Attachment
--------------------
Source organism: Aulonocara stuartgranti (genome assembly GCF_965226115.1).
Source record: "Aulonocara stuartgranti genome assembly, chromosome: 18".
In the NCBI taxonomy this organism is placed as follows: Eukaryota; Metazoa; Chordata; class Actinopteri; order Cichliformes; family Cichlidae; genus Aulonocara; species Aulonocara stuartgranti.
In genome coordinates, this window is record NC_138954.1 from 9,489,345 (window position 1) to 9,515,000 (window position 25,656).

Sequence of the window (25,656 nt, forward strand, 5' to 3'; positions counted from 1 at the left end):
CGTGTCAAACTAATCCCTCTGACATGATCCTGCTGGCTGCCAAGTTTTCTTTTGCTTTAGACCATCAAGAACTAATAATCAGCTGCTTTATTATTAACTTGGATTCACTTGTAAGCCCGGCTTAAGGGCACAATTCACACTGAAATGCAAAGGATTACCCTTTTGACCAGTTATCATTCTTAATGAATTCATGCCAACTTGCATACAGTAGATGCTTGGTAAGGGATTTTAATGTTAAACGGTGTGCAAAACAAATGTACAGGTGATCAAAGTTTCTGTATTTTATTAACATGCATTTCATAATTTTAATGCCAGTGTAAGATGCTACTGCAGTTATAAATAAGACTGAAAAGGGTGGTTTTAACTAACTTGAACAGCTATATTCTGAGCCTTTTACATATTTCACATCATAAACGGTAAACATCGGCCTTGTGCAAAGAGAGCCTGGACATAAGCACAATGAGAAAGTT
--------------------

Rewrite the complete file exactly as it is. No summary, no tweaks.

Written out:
Source organism: Aulonocara stuartgranti (genome assembly GCF_965226115.1).
Source record: "Aulonocara stuartgranti genome assembly, chromosome: 18".
In the NCBI taxonomy this organism is placed as follows: Eukaryota; Metazoa; Chordata; class Actinopteri; order Cichliformes; family Cichlidae; genus Aulonocara; species Aulonocara stuartgranti.
In genome coordinates, this window is record NC_138954.1 from 9,489,345 (window position 1) to 9,515,000 (window position 25,656).

Sequence of the window (25,656 nt, forward strand, 5' to 3'; positions counted from 1 at the left end):
CGTGTCAAACTAATCCCTCTGACATGATCCTGCTGGCTGCCAAGTTTTCTTTTGCTTTAGACCATCAAGAACTAATAATCAGCTGCTTTATTATTAACTTGGATTCACTTGTAAGCCCGGCTTAAGGGCACAATTCACACTGAAATGCAAAGGATTACCCTTTTGACCAGTTATCATTCTTAATGAATTCATGCCAACTTGCATACAGTAGATGCTTGGTAAGGGATTTTAATGTTAAACGGTGTGCAAAACAAATGTACAGGTGATCAAAGTTTCTGTATTTTATTAACATGCATTTCATAATTTTAATGCCAGTGTAAGATGCTACTGCAGTTATAAATAAGACTGAAAAGGGTGGTTTTAACTAACTTGAACAGCTATATTCTGAGCCTTTTACATATTTCACATCATAAACGGTAAACATCGGCCTTGTGCAAAGAGAGCCTGGACATAAGCACAATGAGAAAGTT